By| JonMichael Francis
Food, such a universal thing. It has the power to bring people together, create conversation and preserve culture. The saying that people, who give you their food, also give you their heart couldn’t be a more true statement for the Tallahassee Jewish Food & Cultural Festival.
The 9th annual event was held Sunday at Temple Israel, 2215 Mahan Drive, from 10:30 a.m. – 4 p.m. with beautiful sunny skies above. Community members were out and about exploring all that the Festival had to offer.
Outside tents and tables highlighted local crafts, artists and trades. Live music vibrated through the venue as performances took to the stage. Israeli dancing was performed and their very own Jewish/Southern rock band, Bagels and Biscuits, made an appearance in the afternoon. Activities and booths were stationed for children as well, that allowed for hands-on craft making.
Within the temple, lines overlapped and chatter amongst everyone as hundreds got their servings of Jewish cuisine. Corned beef and pastrami sandwiches were the highlight of the Festival, often selling out quick. Quarter pound Kosher hot dogs, potato Knish and Matzo Ball Soups were popular items too.
“It is such a welcoming community here,” said Patricia Lee, a Tallahassee resident. Raised as a Christian, Lee has enjoyed being able to learn about the Jewish culture, faith and religion at Temple Israel. Having attended classes and services at the Temple for several years now, Lee enjoys how everyone embraces and appreciates each other.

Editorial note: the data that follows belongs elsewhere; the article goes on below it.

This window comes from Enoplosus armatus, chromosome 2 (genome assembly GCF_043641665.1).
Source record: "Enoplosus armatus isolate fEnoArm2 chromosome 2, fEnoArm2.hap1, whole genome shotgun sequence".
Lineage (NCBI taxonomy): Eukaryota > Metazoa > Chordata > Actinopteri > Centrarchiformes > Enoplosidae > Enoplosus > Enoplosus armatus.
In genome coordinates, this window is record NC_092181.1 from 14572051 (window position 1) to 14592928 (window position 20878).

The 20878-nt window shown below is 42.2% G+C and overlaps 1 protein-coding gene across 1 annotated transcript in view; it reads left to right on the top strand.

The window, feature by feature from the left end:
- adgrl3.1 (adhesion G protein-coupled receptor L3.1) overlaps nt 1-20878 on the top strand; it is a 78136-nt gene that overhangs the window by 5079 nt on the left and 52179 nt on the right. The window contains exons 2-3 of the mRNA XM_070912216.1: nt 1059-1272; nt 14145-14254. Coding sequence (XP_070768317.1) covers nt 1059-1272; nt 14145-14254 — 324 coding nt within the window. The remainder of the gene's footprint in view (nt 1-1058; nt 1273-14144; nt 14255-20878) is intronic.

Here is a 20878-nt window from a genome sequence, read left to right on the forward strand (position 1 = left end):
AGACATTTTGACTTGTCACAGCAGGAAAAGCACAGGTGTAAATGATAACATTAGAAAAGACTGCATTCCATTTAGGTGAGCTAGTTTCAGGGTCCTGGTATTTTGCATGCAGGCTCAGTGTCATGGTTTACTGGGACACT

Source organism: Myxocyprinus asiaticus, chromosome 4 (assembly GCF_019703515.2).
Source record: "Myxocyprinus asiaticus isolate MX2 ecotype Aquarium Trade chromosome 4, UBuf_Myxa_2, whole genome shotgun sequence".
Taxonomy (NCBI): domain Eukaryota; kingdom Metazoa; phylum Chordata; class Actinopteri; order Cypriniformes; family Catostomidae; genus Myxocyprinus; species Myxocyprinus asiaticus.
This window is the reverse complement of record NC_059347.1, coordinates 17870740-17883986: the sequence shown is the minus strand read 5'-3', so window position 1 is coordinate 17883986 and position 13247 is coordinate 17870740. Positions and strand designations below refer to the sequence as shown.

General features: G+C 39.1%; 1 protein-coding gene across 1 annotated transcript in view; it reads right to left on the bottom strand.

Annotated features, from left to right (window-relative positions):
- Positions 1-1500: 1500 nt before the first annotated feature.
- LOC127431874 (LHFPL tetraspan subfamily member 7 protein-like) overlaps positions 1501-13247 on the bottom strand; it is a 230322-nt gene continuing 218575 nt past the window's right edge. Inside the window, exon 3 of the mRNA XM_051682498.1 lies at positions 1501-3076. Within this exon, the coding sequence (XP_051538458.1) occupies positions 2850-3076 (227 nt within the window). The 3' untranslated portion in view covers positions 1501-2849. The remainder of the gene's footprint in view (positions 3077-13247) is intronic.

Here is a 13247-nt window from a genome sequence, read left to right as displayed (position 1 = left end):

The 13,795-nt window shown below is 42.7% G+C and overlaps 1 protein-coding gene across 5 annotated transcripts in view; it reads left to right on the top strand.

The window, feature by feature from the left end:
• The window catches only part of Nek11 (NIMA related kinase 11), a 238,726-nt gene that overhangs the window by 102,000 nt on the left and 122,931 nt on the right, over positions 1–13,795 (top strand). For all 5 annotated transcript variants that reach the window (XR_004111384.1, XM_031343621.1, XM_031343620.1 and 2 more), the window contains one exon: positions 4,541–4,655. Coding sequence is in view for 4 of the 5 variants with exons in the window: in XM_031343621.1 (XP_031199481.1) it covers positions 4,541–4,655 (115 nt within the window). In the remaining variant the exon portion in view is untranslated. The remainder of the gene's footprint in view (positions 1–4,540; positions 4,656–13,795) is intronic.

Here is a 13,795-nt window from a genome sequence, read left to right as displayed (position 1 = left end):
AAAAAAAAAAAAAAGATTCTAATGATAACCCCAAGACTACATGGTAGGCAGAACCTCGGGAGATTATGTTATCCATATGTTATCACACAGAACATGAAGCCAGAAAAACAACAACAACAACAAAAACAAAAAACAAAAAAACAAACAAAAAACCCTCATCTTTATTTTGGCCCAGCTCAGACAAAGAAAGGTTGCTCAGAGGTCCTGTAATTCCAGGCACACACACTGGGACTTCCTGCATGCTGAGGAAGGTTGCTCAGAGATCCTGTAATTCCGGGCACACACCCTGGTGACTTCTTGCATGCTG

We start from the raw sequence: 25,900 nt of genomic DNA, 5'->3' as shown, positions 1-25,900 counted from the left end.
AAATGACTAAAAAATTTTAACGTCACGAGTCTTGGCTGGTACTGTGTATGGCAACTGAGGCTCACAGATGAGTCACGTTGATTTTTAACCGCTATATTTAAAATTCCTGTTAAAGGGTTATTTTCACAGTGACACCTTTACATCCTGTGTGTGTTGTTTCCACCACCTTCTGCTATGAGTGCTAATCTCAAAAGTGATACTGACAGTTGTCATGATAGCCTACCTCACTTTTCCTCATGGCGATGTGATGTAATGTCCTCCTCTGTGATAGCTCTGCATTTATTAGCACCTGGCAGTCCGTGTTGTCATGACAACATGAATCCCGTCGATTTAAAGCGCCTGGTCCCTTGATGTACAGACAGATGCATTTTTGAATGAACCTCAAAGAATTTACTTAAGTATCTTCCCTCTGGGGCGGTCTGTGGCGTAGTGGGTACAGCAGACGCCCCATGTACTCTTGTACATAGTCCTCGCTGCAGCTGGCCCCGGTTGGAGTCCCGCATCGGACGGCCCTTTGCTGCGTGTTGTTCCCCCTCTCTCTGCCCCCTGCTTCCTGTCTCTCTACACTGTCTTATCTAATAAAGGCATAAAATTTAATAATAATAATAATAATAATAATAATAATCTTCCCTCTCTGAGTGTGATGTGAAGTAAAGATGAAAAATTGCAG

“It is such a lovely community and the people here are great. I enjoy coming to this festival and being able to try all the delicious food,” Lee said. “The desserts are decadent. From the cheese cake to the Rugelach to the Hamantash to my personal favorite, the Kugel, everyone will find something unique that they will love.”
As hard workers prepared and served the food, everyone had a smile on their face and eager to share their culture with the community. For Hannah Rivera, cooking the food is a rewarding aspect to be a part of. By supporting the festival it allows for the event to continue which Rivera sees as an important event for the Tallahassee community.
“I think it is great that we have this Festival,” Rivera said, “I wish there were more cultural festivals in town like this one that allowed for the sharing of knowledge, culture and of course, food.”
As Rabbi Jack Romberg made his way through the festival, he made time to visit and speak to much of the festival attendees. Warm embraces, Rabbi Romberg wants it known that his doors are open to all who seek to worship, learn and serve the community. All proceeds from the Festival go to supporting the community projects of Temple Israel.
“I’m glad I got the chance to make it out to the festival this year,” said Susannah Rowan, FSU student. “I’m already looking forward to next years event. The live music and warm weather was the perfect setting for trying new food and experiencing a new culture,” Rowan said.